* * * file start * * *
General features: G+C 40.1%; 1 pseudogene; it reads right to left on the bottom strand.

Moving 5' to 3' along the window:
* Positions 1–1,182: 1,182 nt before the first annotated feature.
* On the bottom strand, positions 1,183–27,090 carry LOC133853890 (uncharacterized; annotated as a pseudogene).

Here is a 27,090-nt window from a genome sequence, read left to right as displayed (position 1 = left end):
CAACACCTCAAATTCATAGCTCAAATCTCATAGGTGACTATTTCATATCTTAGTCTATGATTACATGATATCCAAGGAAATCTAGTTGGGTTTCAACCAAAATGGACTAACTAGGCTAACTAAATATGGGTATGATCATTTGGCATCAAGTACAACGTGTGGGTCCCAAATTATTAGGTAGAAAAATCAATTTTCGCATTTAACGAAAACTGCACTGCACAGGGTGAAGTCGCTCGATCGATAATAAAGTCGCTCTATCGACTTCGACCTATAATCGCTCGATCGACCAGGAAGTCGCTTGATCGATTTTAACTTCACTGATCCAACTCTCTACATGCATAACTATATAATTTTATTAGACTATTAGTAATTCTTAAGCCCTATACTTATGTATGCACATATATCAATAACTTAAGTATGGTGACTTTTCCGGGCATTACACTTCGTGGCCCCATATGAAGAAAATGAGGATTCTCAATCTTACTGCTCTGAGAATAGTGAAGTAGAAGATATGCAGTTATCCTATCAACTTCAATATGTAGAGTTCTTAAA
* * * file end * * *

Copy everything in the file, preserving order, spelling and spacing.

General features: G+C 40.1%; 1 pseudogene; it reads right to left on the bottom strand.

Moving 5' to 3' along the window:
* Positions 1–1,182: 1,182 nt before the first annotated feature.
* On the bottom strand, positions 1,183–27,090 carry LOC133853890 (uncharacterized; annotated as a pseudogene).

Here is a 27,090-nt window from a genome sequence, read left to right as displayed (position 1 = left end):
CAACACCTCAAATTCATAGCTCAAATCTCATAGGTGACTATTTCATATCTTAGTCTATGATTACATGATATCCAAGGAAATCTAGTTGGGTTTCAACCAAAATGGACTAACTAGGCTAACTAAATATGGGTATGATCATTTGGCATCAAGTACAACGTGTGGGTCCCAAATTATTAGGTAGAAAAATCAATTTTCGCATTTAACGAAAACTGCACTGCACAGGGTGAAGTCGCTCGATCGATAATAAAGTCGCTCTATCGACTTCGACCTATAATCGCTCGATCGACCAGGAAGTCGCTTGATCGATTTTAACTTCACTGATCCAACTCTCTACATGCATAACTATATAATTTTATTAGACTATTAGTAATTCTTAAGCCCTATACTTATGTATGCACATATATCAATAACTTAAGTATGGTGACTTTTCCGGGCATTACACTTCGTGGCCCCATATGAAGAAAATGAGGATTCTCAATCTTACTGCTCTGAGAATAGTGAAGTAGAAGATATGCAGTTATCCTATCAACTTCAATATGTAGAGTTCTTAAA